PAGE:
In brief, the asphalt surfacing compositions of this invention comprise:
(a) a mineral aggregate such as particulate slag,
(b) an asphalt,
(c) a propoxylated asphalt, and optionally,
(d) a silane adhesion promoter.
The asphalt surfacing compositions of this invention which exhibit increased elasticity and increased adherence of the asphalt components to the mineral aggregate comprise:
(a) 100 parts by weight of a mineral aggregate,
(b) from 3 to 15 parts by weight of an asphalt,
(c) from 1 to about 10 parts by weight of a propoxylated asphalt, and, optionally,
(d) from 0.0001 to about 0.12 parts by weight of a silane adhesion promoter.
Although particular mineral aggregates employed to form the bituminous surfacing compositions of this invention are not critical, an especially useful mineral aggregate is particulate slag, such as basic-oxygen-furnace slag. Other common aggregates such as crushed limestone, crushed limestone, crushed rock, sand, gravel, etc. may be employed in preparing the bituminous surfacing compositions of this invention.
The general process of preparing the asphalt mineral aggregate compositions of this invention involves the mixing of the molten asphalt, molten propoxylated asphalt, and the aggregate which may also be heated, if desired. The silane may be added to the molten asphalt materials prior to the addition of the aggregate, if desired.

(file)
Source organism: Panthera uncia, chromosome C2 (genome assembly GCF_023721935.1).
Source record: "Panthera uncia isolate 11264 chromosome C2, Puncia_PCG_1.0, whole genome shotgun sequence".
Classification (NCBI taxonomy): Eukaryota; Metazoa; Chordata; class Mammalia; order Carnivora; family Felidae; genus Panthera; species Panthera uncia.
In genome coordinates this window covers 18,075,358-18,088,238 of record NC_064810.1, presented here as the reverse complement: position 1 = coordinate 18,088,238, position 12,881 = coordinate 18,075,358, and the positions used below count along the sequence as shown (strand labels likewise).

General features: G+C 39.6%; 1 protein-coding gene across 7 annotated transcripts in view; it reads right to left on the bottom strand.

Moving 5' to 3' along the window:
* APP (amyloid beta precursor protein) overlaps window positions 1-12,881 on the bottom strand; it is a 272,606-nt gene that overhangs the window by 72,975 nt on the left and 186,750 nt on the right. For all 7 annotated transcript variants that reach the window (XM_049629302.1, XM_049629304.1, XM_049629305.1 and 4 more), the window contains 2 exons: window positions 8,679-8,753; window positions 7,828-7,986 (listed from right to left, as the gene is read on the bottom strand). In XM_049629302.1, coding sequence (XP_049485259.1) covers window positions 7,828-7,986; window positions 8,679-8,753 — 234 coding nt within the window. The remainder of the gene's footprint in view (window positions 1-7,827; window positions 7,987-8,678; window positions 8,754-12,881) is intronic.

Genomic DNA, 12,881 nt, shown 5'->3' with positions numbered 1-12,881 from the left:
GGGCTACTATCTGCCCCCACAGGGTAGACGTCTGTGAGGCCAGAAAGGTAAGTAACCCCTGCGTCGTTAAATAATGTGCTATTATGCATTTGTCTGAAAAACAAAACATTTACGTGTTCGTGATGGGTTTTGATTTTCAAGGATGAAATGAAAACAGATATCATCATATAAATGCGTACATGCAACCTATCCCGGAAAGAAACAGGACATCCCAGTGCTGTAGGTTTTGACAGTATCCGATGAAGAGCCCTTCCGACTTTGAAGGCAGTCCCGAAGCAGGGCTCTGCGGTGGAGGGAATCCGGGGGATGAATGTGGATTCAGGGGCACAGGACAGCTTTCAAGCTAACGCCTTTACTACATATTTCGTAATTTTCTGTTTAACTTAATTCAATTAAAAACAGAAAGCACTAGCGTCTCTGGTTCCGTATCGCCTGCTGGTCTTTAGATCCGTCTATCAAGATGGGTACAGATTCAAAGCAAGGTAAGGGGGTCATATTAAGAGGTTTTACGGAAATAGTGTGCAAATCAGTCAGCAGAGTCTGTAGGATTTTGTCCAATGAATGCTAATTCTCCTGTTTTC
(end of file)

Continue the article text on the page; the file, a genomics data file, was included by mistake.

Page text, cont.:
Many types of asphalts are useful in preparing the propoxylated asphalts and the surfacing compositions of this invention. The American Society for Testing and Materials defines asphalts as "A dark brown to black cementitious material, solid or semi-solid in consistency, in which the predominating constituents are bitumens which occur in nature as such or are obtained as residua in refining petroleum." Thus, asphalts occur naturally or may be obtained as residues in petroleum refining. The Kirk-Othmer Encyclopedia of Chemical Technology, Volume 2 at pages 762 to 789 discusses the general characteristics of various types of asphalts.
Petroleum derived asphalts may be further divided into straight reduced asphalts which are obtained in reduced pressure stills or precipitated with propane or butane. Also, asphalts may be obtained from the residues of cracking operations. Petroleum derived asphalts may also be of air blow variety.
Naturally occurring asphalts include gilsonite graphamite, glance pitch, Burmudez, rock asphalts and Trinidad.